It was a rare privilege to witness the Aung San Suu Kyi being presented with the Wallenberg Medal by the University of Michigan last night. As Aung San does not leave Burma due to the fear that she may not be let back in, the medal was presented in absentia and her lecture was pre-recorded. The highlight of the evening was the question and answer with Ms. Kyi that was live (via Skype). Even after years of captivity and sporadic contact with the outside world, Ms. Kyi's face showed no signs of bitterness, defeat or exhaustion. She was very animated and showed a great sense of humor in her responses. She talked about the struggle against fear (quoting Tagore's Where the Mind is Without Fear) and oppression that are universal and that her case was only very particular. It's only extraordinary people that think that their lives are quite ordinary.

Not once did I hear her use the word 'I' while talking about the Burmese struggle for democracy. It was always 'us', 'we', or 'the Burmese people'. She was quick to praise the achievements of others. She believes the struggle in Burma is a personal and a limited one - meaning, it is for her people and her society, as opposed to Raoul Wallenberg's, which was for a different people and a different religion. Her modesty was genuine. Giants standing on the shoulders of giants.

In her curious accent that seemed to be a mix of her education in Burma, India and Britain, she narrated a humorous story about the three happiest days in a Burmese man's life: the day he becomes a novice monk, the day he gets married and the day he is released from jail. She said that reflects on what the Burmese think of their own society.

Why now?
In no way reflecting on Ms. Kyi's courage, I have some issues with the university for giving her the medal now. Arguments which I have taken up in another forum. In summary, I felt that this award has come too late and that it would have been more imaginative of the university to give it someone new and focus attention on people who are still relatively unknown. (check back for updates) instead of trying to cash-in on Ms. Kyi's celebrity.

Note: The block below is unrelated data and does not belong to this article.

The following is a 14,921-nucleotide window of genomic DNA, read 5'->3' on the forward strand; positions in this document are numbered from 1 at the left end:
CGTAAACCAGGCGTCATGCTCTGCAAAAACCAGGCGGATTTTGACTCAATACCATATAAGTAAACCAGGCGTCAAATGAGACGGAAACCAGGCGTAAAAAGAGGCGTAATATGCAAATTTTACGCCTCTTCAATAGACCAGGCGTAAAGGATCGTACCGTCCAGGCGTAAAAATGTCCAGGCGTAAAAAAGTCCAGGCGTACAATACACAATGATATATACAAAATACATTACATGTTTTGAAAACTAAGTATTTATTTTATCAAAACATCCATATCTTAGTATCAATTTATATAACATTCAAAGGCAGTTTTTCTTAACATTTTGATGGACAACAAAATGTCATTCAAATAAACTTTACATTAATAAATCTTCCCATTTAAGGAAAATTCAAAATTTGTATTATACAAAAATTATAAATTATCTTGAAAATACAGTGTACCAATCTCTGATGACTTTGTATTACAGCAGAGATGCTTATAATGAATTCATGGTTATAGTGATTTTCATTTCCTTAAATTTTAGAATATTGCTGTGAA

Women in power? or not really?
In 1988, Ms. Kyi got swept up in protests and became a part of movement that she no initial intention of being a part of.  There was a question from an undergraduate about the role and suitability of women in leadership and if this hindered her role in the movement. I feel bad for American women who despite all their advances seem to be plagued by the fact that there has no woman President so far.  Is is true as Ms. Kyi mentioned in her response that "women are equally capable as men" and "the first female head of state was a woman - Srimavo Banradranaike from Sri Lanka..", but there is slightly pessimistic view. Women are not so much the issue as  South Asian seems to gravitate towards dynastic leadership.  It seems like a perversion to think that  while South Asia has been replete with examples of women being in power - Indira Gandhi in India (and now Sonia Gandhi), Sheikh Hasina and Khaleda Zia in Bangladesh, Bhutto in Pakistan, the average women in all of these countries is far from equal than men. This is not so much a gender issue as it seems but that South Asian seems to love and trust dynastic rule. In Ms. Kyi's case as the daughter of the first leader of Burma it was around her that people rallied. It seems contradictory that appears as democracy prima facie is patrimonialism in another guise.

As someone who has had greatness thrust upon them, Ms. Kyi has done remarkably well to keep her celebrity out and to give credit to others in the struggle. It is the world's fault that we cannot name a single leader apart from Ms. Kyi. Surely, as she herself said in as many words that  there are many unknown people who are leading lives of even greater courage, who are still unsung. It was a great honor to be in presence of such a great person. She is really a steel magnolia, the softness and gentle eyes overlay that indomitable courage and resilience.  She talked about her struggles as a child in conquering her fear of the dark.  She said she walked in dark rooms for two weeks and then it was gone. Since 1988, she has been under, more or less, house arrest. One wonders how long she will have to wander in the dark rooms of Burma before she conquers the tyranny of military rule.

Wallenberg Medal and Lecture website at Umich

Dos Gardenias - Buena Vista Club

The great Ibrahim Ferrer singing Machin's Dos Gardenias. Lovely phrasing!

Dos Gardenias
(Antonio Machin)

Dos Gardenias para ti 
con ellas quiero decir 

te quiero; te adoro; mi vida. 
Ponles toda tu atencion 
porque son tu corazon y el mio. 
Dos Gardenias para ti 
que tendran todo el calor de un beso.
De esos besos que te di